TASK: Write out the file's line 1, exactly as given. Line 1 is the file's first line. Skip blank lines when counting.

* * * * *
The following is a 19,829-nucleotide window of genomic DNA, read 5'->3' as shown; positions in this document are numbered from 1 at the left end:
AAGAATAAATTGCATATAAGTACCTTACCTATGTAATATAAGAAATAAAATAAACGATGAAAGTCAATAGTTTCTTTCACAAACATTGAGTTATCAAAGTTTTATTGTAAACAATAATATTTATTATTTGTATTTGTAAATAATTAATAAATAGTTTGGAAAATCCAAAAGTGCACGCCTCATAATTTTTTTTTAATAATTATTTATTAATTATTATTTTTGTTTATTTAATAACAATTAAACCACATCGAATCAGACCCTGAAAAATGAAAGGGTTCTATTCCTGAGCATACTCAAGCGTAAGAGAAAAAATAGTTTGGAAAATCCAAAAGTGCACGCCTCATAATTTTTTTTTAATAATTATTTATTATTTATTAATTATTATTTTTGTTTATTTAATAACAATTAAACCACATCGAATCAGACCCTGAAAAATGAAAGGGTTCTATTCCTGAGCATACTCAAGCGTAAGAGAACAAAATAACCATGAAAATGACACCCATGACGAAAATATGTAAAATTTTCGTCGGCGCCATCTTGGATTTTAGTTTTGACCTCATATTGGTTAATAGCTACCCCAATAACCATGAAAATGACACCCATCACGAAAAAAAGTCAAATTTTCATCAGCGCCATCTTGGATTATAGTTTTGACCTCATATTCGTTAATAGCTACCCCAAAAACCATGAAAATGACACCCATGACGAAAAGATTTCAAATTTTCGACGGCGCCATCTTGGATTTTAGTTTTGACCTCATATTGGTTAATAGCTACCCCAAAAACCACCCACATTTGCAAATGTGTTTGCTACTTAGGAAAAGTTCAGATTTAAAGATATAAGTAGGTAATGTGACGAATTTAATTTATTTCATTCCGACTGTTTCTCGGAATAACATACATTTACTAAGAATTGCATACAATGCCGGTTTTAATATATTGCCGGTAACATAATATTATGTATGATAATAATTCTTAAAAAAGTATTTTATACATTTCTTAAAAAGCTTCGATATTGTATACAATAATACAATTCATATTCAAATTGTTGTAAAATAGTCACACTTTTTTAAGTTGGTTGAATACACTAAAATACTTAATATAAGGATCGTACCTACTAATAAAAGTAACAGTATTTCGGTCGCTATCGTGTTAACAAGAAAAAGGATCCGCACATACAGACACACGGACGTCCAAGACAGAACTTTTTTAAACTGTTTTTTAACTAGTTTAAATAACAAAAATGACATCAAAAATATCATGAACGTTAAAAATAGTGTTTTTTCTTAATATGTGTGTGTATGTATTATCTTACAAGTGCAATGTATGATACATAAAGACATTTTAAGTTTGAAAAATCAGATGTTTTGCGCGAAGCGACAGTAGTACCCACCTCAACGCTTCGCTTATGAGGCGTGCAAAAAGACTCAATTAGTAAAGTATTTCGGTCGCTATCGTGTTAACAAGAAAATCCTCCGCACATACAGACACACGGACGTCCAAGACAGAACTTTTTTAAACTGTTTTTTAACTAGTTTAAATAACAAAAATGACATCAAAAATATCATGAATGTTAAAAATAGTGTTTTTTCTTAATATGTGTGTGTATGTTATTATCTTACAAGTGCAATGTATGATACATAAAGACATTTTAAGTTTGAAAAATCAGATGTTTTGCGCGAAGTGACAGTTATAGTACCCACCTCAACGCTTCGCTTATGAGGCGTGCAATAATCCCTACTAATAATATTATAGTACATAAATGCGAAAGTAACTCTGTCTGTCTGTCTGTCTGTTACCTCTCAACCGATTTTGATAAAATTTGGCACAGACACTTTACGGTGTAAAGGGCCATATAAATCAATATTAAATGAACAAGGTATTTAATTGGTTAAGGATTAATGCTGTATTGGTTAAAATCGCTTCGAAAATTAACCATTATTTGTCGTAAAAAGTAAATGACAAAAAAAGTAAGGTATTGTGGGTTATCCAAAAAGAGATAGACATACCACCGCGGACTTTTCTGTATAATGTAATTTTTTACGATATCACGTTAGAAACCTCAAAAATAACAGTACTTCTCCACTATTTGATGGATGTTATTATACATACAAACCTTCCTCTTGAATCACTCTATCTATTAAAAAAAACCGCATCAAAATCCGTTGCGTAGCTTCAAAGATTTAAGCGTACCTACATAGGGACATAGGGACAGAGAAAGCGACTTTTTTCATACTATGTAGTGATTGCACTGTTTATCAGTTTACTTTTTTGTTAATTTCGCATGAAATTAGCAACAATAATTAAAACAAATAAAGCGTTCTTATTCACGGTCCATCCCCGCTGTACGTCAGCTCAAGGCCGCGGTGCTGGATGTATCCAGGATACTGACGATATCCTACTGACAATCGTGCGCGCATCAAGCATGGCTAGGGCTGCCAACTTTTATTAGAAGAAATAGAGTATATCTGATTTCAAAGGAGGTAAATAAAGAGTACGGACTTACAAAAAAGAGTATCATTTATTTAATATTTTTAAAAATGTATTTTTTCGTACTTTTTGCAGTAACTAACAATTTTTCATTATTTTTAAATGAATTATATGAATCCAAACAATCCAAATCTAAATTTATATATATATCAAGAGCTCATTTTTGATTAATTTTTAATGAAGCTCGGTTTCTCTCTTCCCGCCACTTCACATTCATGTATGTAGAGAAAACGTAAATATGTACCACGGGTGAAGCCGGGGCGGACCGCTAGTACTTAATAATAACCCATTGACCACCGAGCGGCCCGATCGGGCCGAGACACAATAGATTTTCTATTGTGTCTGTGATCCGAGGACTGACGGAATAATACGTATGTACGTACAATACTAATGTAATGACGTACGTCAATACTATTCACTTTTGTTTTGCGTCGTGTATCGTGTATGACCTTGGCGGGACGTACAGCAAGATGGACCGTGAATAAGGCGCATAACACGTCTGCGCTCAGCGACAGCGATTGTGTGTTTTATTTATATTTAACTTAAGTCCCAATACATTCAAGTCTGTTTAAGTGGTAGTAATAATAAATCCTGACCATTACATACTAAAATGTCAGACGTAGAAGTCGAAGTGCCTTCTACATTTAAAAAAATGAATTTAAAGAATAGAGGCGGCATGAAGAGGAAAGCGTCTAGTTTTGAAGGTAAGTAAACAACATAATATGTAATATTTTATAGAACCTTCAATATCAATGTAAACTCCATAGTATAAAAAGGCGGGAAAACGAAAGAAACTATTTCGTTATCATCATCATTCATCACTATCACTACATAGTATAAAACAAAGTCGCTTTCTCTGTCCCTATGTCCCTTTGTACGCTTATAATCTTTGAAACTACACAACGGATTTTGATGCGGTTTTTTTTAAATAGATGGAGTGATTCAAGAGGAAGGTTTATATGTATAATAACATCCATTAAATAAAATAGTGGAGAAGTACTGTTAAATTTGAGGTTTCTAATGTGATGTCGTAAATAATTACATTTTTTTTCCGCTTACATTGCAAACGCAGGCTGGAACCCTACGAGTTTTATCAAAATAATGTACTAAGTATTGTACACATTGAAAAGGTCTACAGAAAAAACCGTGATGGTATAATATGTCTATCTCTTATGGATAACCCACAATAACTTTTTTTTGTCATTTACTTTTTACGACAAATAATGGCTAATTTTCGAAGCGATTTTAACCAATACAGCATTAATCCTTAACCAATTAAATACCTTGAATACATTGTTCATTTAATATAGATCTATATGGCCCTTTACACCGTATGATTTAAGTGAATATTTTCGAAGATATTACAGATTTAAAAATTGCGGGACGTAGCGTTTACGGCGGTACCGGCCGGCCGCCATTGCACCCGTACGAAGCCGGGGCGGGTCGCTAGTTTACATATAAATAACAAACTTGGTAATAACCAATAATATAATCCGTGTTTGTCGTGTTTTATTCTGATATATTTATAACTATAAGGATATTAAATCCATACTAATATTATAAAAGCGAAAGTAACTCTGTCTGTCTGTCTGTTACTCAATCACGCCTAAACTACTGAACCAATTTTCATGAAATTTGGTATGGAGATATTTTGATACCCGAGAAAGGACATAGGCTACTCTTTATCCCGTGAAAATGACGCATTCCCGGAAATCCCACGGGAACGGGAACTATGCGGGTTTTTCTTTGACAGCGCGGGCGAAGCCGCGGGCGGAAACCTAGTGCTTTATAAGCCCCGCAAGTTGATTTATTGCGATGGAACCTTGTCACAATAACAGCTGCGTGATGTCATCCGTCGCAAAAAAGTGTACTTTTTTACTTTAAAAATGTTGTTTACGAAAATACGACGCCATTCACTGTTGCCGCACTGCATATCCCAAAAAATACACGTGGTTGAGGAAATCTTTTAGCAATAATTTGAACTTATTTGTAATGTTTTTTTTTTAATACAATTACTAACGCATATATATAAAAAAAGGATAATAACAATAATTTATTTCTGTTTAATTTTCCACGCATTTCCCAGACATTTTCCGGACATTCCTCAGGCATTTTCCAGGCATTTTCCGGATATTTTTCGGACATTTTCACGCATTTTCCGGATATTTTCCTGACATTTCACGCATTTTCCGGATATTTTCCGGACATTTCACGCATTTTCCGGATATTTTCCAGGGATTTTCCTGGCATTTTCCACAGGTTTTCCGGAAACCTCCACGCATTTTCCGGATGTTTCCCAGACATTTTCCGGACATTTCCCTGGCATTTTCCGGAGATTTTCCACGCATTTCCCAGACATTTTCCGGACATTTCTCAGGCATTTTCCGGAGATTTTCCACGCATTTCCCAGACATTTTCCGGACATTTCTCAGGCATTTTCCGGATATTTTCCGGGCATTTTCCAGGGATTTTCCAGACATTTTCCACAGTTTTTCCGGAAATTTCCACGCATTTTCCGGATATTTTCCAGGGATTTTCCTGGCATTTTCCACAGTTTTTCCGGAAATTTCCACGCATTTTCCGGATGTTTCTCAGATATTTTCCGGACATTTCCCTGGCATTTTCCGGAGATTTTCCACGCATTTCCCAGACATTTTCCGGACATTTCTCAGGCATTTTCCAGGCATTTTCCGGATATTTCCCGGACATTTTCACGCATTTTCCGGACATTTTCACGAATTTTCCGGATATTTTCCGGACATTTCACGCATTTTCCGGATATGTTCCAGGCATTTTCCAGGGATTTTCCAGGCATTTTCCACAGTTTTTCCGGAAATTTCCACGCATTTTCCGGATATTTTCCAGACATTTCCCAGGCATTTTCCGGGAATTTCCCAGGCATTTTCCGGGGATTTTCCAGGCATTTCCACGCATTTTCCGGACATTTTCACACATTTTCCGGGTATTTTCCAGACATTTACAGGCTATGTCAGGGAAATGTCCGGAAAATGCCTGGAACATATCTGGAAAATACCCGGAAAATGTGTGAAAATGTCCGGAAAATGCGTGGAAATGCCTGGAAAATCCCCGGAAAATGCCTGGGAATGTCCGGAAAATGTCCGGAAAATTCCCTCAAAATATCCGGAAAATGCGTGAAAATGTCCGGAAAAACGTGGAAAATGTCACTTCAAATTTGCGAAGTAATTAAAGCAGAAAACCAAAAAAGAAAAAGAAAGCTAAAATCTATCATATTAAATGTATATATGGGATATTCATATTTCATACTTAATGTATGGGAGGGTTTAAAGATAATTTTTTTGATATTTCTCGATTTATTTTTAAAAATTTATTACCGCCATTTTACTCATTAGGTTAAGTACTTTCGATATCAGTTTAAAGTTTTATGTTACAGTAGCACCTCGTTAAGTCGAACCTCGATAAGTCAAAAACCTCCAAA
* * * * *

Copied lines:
The following is a 19,829-nucleotide window of genomic DNA, read 5'->3' as shown; positions in this document are numbered from 1 at the left end: